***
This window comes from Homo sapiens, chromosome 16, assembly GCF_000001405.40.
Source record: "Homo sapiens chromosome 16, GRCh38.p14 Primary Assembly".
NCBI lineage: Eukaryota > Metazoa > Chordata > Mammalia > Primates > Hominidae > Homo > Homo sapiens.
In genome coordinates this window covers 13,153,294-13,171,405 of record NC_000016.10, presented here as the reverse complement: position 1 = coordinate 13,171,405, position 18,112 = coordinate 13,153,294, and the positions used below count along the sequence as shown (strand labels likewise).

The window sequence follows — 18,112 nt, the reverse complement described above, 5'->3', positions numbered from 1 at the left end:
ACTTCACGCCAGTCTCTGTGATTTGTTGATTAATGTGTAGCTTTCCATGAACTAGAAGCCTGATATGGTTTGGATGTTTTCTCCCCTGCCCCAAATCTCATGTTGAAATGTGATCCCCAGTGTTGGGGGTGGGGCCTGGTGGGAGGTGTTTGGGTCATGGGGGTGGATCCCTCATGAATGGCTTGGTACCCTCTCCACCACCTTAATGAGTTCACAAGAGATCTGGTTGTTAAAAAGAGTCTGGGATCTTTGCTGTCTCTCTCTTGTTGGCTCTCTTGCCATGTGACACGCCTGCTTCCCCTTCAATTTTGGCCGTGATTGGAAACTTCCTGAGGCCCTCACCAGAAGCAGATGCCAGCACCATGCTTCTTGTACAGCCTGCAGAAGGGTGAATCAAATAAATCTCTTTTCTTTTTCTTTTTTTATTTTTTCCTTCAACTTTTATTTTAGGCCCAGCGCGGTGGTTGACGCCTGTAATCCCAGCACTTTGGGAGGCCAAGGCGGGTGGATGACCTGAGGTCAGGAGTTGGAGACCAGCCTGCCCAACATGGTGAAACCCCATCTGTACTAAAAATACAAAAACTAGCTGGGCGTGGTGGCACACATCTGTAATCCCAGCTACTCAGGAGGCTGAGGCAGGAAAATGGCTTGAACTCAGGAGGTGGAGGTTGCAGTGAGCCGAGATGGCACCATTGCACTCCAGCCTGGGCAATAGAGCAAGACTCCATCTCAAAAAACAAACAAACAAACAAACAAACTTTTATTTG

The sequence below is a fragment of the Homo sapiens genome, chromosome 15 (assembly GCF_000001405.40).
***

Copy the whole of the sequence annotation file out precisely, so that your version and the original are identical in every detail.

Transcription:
This window comes from Homo sapiens, chromosome 16, assembly GCF_000001405.40.
Source record: "Homo sapiens chromosome 16, GRCh38.p14 Primary Assembly".
NCBI lineage: Eukaryota > Metazoa > Chordata > Mammalia > Primates > Hominidae > Homo > Homo sapiens.
In genome coordinates this window covers 13,153,294-13,171,405 of record NC_000016.10, presented here as the reverse complement: position 1 = coordinate 13,171,405, position 18,112 = coordinate 13,153,294, and the positions used below count along the sequence as shown (strand labels likewise).

The window sequence follows — 18,112 nt, the reverse complement described above, 5'->3', positions numbered from 1 at the left end:
ACTTCACGCCAGTCTCTGTGATTTGTTGATTAATGTGTAGCTTTCCATGAACTAGAAGCCTGATATGGTTTGGATGTTTTCTCCCCTGCCCCAAATCTCATGTTGAAATGTGATCCCCAGTGTTGGGGGTGGGGCCTGGTGGGAGGTGTTTGGGTCATGGGGGTGGATCCCTCATGAATGGCTTGGTACCCTCTCCACCACCTTAATGAGTTCACAAGAGATCTGGTTGTTAAAAAGAGTCTGGGATCTTTGCTGTCTCTCTCTTGTTGGCTCTCTTGCCATGTGACACGCCTGCTTCCCCTTCAATTTTGGCCGTGATTGGAAACTTCCTGAGGCCCTCACCAGAAGCAGATGCCAGCACCATGCTTCTTGTACAGCCTGCAGAAGGGTGAATCAAATAAATCTCTTTTCTTTTTCTTTTTTTATTTTTTCCTTCAACTTTTATTTTAGGCCCAGCGCGGTGGTTGACGCCTGTAATCCCAGCACTTTGGGAGGCCAAGGCGGGTGGATGACCTGAGGTCAGGAGTTGGAGACCAGCCTGCCCAACATGGTGAAACCCCATCTGTACTAAAAATACAAAAACTAGCTGGGCGTGGTGGCACACATCTGTAATCCCAGCTACTCAGGAGGCTGAGGCAGGAAAATGGCTTGAACTCAGGAGGTGGAGGTTGCAGTGAGCCGAGATGGCACCATTGCACTCCAGCCTGGGCAATAGAGCAAGACTCCATCTCAAAAAACAAACAAACAAACAAACAAACTTTTATTTG

The sequence below is a fragment of the Homo sapiens genome, chromosome 15 (assembly GCF_000001405.40).